Written by Tom McCarthy
Directed by Craig Gillespie
There’s a scene roughly halfway through Million Dollar Arm that speaks to the film’s inherently generic nature. In it, our ostensible hero, workaholic agent/pitchman Don Draper—er, J.B. Bernstein (Jon Hamm) is brought in to talk with USC baseball coach Tom House (Bill Paxton) to talk about Bernstein’s two Indian prospects and the recent troubles and frustrations they’ve faced. House alludes to the fact that one of the boys lashed out at a USC player who called him a derogatory name, presumably a race-based one. Bernstein asks, “What’d they call him?” House says, “That doesn’t matter.” The issue is never again broached or even referenced by any of the characters (and none of the USC players are even given dialogue). That a Disney movie would shy away from even a mildly serious moment regarding racial stereotyping is, perhaps, not terribly surprising; even their race-based sports drama Remember the Titans treats the issue of white vs. black in a cursory fashion. That this specific movie, which deals so directly with the concept of a foreign culture being invited into one of the most American sports, would bring up race and then ignore it just as swiftly is baffling. Why does Million Dollar Arm even infer that the two Indian boys currently training in the States are dealing with personal racial injustices if it has no interest in exploring the topic?
Brief scenes like these, where a larger societal problem is brought to the forefront in a specific fashion before being dropped, are what make Million Dollar Arm nothing more than the most familiar of sports dramas. Here is a case where, if you have seen the trailers, you know exactly what you’re getting. Hamm, best known as the ad man Don Draper on Mad Men, plays a more family-friendly and modernized variation on the character as Bernstein, an agent who’s pulled a Jerry Maguire, having used to work for a big-name sports agency before leaving after apparently becoming disillusioned with his colleagues. (“Apparently,” because although that agency is mentioned a few times and we see one agent from the company, Bernstein never actually interacts with the place he left behind.) Bernstein and his fellow agent Ash (Aasif Mandvi) have only one shot left at keeping their tiny agency afloat: starting up a reality show in India to lure young cricket players to train for and get a shot at playing in Major League Baseball. Bernstein heads to Mumbai to set things up and start viewing prospects with an old and crotchety baseball scout, AKA Alan Arkin. (Arkin was almost entirely paid to sleep on camera, which is a pretty sweet gig.) Once he finds two young men, Dinesh and Rinku (Madhur Mittal and Life of Pi’s Suraj Sharma, respectively), who fit the bill, Bernstein brings them back to LA and ends up serving as an initially unwilling father figure who eventually softens. To paraphrase Michael Lerner’s studio executive in Barton Fink, it’s a Disney sports movie. Whaddya need, a road map?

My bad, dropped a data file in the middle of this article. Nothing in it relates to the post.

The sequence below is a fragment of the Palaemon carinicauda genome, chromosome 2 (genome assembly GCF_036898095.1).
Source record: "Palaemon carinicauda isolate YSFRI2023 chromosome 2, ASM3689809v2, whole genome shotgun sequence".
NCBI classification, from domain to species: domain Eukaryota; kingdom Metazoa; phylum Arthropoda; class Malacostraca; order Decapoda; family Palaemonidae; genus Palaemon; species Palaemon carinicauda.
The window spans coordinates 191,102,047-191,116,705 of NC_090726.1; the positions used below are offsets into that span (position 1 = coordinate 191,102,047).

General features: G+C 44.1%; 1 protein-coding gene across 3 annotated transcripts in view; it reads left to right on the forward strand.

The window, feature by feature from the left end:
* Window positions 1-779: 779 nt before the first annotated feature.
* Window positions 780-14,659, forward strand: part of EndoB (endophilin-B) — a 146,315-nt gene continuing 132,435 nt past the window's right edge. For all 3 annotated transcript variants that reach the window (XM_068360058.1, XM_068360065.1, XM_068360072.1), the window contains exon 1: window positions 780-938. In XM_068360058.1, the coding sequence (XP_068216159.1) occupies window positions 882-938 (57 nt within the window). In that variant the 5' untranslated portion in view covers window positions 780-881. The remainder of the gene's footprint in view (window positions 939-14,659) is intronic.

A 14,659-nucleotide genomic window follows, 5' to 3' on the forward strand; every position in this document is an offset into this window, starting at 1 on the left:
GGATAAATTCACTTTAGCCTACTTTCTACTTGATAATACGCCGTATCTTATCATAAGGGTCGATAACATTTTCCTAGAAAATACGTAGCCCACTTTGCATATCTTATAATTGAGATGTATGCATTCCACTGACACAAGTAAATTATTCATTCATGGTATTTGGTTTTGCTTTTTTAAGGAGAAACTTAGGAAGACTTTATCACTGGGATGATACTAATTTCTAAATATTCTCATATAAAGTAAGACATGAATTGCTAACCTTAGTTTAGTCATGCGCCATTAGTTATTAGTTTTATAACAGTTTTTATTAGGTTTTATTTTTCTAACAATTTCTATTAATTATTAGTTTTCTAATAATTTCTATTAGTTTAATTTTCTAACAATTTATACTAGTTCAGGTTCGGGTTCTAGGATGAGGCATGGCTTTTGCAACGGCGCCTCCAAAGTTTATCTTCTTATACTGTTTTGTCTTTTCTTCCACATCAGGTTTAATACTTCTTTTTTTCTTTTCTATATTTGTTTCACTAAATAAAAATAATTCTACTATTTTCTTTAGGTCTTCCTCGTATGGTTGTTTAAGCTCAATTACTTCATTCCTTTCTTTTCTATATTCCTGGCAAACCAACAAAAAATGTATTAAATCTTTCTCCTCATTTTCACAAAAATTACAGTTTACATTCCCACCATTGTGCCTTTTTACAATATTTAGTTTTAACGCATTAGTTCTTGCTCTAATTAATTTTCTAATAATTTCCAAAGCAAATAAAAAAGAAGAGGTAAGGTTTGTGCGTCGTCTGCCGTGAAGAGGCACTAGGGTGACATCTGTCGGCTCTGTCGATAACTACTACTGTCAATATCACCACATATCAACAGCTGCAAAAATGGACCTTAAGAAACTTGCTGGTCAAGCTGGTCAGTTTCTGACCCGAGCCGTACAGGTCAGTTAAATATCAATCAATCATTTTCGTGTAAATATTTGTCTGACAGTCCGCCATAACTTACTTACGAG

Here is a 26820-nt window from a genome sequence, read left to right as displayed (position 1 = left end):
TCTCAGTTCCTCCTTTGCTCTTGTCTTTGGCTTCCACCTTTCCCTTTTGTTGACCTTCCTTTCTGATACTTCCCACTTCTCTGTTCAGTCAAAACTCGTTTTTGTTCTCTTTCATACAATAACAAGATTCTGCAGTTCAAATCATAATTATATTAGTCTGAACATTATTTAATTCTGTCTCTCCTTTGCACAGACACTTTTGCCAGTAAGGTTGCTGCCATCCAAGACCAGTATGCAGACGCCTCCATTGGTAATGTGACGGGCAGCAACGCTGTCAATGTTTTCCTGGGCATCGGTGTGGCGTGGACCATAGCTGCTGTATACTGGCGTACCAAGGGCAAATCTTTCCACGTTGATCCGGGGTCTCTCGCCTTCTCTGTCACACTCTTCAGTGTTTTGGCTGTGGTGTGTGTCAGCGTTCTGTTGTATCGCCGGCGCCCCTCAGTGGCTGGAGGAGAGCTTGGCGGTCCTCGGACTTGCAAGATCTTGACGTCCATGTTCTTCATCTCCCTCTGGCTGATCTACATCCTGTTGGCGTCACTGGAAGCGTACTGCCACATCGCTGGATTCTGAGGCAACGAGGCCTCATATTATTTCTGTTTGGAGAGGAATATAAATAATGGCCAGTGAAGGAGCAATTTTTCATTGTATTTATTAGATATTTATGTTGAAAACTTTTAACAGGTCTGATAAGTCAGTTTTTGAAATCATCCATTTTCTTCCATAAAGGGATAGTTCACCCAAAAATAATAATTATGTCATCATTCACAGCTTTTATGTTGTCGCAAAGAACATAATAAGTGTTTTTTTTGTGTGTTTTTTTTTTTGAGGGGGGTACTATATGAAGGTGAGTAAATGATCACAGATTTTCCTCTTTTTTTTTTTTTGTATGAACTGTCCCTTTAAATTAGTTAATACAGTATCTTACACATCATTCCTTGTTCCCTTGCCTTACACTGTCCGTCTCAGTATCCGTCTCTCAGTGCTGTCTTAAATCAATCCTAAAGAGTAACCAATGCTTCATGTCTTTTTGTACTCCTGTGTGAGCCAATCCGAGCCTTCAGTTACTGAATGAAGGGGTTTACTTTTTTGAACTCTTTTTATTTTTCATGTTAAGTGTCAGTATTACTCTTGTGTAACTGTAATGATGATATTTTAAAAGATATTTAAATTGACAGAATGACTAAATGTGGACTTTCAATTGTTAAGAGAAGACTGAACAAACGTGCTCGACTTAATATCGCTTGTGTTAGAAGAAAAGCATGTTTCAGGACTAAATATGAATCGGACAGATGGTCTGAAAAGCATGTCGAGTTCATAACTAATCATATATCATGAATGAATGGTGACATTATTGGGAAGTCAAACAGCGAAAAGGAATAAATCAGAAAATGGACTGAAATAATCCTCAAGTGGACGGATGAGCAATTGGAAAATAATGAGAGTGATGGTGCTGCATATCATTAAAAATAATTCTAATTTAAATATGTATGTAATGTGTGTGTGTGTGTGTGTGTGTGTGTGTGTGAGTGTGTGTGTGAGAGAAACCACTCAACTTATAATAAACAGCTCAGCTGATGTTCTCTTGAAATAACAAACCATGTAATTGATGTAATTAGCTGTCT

The problem, then, is that unlike many other generic-seeming sports movies, such as Disney’s Miracle, Million Dollar Arm never once attempts to do more than is expected. Any fan of Mad Men will enjoy Jon Hamm’s performance here, as will anyone who appreciates good acting; contrived though the film may be, as in a completely unnecessary subplot involving a star NFL linebacker who might sign with Bernstein, Hamm’s a predictably grounding force. He’s written as less baffled by Indian culture than bemused (or at least that’s how Hamm plays him, a pleasantly befuddled look on his face when he sees Rinku and Dinesh unable to grasp the point of delivery pizza).
Mandvi, Arkin, Paxton, and Lake Bell (as Bernstein’s love interest/girl next door) are all fine, but it’s hard to say that any of them can break free from the aggressively basic script from Tom McCarthy. (McCarthy’s prior work, even in his weakest directorial effort, Win Win, doesn’t exactly scream “aggressively basic,” so this is kind of a letdown.) And Sharma and Mittal do well enough, but their roles are somewhat underwritten; the script focuses more on Bernstein’s journey to becoming a better, more well-rounded person than on their struggle to adapt to the wildly unfamiliar and strange world of Los Angeles. Rinku and Dinesh’s fish-out-of-water journey isn’t terribly singular compared to the trope of a workaholic realizing the folly of putting personal relationships last; McCarthy and director Craig Gillespie, frankly, do nothing special with either of these clichés. The only hope is that the cast can lift them out of the doldrums.
And again, Million Dollar Arm is fine for what it is, but at the same time, it’s somewhat disappointing that the director of Lars and the Real Girl and the writer of The Visitor and The Station Agent either weren’t able to rise above those meager aims or simply chose not to. Their not-so-secret weapon is Jon Hamm, who uses his old-fashioned movie-star looks with a harder, harsher tone to decent use here. While it’s a far cry from Don Draper (though multiple characters compliment Bernstein on his pitching ability, which seems more sparked by desperation than anything else), J.B. Bernstein is an adequate way for Jon Hamm to open his first star vehicle. (On the flip side: how has it taken 7 years for Hamm to parlay his rightfully deserved TV stardom into a leading role? The closest before now was his supporting work in The Town.) Million Dollar Arm, unlike some of Walt Disney Pictures’ previous live-action work, doesn’t offer much in the way of surprises, for good or ill. Its tension is minimal—there is no big game, just a pitching tryout or two—and its stakes are equally low-key. As proof that Jon Hamm can headline a major motion picture, this does its job. But it does little else.
— Josh Spiegel